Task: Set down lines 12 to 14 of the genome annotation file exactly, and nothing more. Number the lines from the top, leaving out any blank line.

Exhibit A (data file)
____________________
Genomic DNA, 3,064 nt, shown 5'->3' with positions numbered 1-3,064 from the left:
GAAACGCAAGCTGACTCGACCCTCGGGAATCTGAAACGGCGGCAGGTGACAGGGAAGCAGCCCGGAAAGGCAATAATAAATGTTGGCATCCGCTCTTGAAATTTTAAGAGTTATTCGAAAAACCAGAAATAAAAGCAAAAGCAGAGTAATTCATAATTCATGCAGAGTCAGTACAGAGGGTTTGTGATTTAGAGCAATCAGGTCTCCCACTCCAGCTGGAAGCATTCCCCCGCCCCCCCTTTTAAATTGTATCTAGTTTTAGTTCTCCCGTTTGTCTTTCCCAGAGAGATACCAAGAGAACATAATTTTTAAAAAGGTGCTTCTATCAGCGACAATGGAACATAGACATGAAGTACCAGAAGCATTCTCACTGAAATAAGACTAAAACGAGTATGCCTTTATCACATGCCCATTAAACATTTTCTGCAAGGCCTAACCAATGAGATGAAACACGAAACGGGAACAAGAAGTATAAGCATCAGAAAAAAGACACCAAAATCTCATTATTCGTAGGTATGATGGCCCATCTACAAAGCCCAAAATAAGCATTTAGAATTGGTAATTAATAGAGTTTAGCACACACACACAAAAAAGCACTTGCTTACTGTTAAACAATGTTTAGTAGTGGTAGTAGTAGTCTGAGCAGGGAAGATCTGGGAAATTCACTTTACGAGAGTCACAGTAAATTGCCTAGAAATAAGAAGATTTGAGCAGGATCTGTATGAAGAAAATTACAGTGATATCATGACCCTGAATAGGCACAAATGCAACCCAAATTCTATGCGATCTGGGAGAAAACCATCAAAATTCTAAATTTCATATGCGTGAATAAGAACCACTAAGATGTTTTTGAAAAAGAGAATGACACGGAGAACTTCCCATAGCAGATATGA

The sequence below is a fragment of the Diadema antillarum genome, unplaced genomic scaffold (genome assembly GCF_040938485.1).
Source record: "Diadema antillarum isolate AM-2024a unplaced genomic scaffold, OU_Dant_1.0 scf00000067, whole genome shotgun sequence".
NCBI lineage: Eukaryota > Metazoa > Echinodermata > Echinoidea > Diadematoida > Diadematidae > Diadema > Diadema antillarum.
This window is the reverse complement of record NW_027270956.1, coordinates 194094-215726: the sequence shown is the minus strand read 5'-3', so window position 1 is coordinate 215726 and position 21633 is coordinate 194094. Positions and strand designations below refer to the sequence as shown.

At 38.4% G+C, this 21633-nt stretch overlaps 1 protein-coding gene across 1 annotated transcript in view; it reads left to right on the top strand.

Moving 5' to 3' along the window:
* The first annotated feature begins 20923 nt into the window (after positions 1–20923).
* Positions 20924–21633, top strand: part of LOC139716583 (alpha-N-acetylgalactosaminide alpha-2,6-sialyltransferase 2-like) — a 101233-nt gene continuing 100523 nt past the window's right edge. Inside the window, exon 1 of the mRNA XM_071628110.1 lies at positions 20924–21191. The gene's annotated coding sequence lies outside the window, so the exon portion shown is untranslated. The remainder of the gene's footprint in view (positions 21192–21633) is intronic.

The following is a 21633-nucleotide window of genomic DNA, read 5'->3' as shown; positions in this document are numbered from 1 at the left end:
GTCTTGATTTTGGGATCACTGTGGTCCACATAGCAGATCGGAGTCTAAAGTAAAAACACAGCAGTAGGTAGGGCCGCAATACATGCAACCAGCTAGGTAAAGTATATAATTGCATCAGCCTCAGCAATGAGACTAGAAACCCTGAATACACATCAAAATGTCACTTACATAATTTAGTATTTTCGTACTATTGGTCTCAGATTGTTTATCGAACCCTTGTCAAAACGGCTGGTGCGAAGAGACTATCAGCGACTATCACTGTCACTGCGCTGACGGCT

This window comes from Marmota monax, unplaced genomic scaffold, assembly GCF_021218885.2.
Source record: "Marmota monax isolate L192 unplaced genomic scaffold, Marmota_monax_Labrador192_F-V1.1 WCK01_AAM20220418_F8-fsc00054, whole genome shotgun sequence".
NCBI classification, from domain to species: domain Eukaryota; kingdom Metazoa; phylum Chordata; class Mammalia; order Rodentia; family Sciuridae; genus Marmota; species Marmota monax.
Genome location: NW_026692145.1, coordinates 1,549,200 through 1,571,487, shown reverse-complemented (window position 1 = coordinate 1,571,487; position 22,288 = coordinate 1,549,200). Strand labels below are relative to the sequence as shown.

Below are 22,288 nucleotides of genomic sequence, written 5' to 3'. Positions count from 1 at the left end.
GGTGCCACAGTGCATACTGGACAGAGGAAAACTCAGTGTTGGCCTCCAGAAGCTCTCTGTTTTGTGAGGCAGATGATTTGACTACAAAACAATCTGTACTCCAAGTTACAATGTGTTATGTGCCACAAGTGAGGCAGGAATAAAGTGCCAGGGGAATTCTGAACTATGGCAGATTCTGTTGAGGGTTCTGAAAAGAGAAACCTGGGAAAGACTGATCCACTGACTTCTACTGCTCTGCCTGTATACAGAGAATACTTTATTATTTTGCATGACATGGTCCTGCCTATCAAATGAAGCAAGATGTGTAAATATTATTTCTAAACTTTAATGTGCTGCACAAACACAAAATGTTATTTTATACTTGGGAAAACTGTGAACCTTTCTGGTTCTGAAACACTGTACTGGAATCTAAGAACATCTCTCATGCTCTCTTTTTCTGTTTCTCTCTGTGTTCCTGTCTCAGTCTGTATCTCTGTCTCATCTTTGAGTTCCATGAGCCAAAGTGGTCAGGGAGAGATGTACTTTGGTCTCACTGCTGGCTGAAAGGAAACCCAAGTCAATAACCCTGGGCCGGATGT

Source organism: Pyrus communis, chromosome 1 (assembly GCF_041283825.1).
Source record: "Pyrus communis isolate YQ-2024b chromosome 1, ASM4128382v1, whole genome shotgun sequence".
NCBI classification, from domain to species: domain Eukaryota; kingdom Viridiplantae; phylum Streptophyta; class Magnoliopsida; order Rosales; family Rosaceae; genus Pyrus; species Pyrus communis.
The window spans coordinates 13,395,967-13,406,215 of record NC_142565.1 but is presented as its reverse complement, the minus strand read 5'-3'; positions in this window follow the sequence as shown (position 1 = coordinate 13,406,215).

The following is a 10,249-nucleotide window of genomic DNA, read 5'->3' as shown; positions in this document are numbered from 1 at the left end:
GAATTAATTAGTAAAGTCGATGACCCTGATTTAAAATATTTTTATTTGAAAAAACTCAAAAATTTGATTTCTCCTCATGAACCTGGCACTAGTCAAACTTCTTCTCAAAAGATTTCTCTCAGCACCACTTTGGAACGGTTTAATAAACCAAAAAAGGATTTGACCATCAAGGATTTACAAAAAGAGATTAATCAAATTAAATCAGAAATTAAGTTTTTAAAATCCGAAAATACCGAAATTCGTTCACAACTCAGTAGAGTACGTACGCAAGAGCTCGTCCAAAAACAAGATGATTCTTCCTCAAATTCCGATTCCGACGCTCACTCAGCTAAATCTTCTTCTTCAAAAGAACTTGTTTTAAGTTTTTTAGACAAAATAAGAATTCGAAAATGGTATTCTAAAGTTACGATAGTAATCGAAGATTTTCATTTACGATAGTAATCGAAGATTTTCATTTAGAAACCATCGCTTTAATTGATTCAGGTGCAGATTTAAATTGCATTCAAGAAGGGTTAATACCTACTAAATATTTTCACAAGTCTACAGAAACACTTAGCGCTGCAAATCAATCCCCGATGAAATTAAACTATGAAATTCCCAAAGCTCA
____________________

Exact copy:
GTCTTGATTTTGGGATCACTGTGGTCCACATAGCAGATCGGAGTCTAAAGTAAAAACACAGCAGTAGGTAGGGCCGCAATACATGCAACCAGCTAGGTAAAGTATATAATTGCATCAGCCTCAGCAATGAGACTAGAAACCCTGAATACACATCAAAATGTCACTTACATAATTTAGTATTTTCGTACTATTGGTCTCAGATTGTTTATCGAACCCTTGTCAAAACGGCTGGTGCGAAGAGACTATCAGCGACTATCACTGTCACTGCGCTGACGGCT

This window comes from Marmota monax, unplaced genomic scaffold, assembly GCF_021218885.2.
Source record: "Marmota monax isolate L192 unplaced genomic scaffold, Marmota_monax_Labrador192_F-V1.1 WCK01_AAM20220418_F8-fsc00054, whole genome shotgun sequence".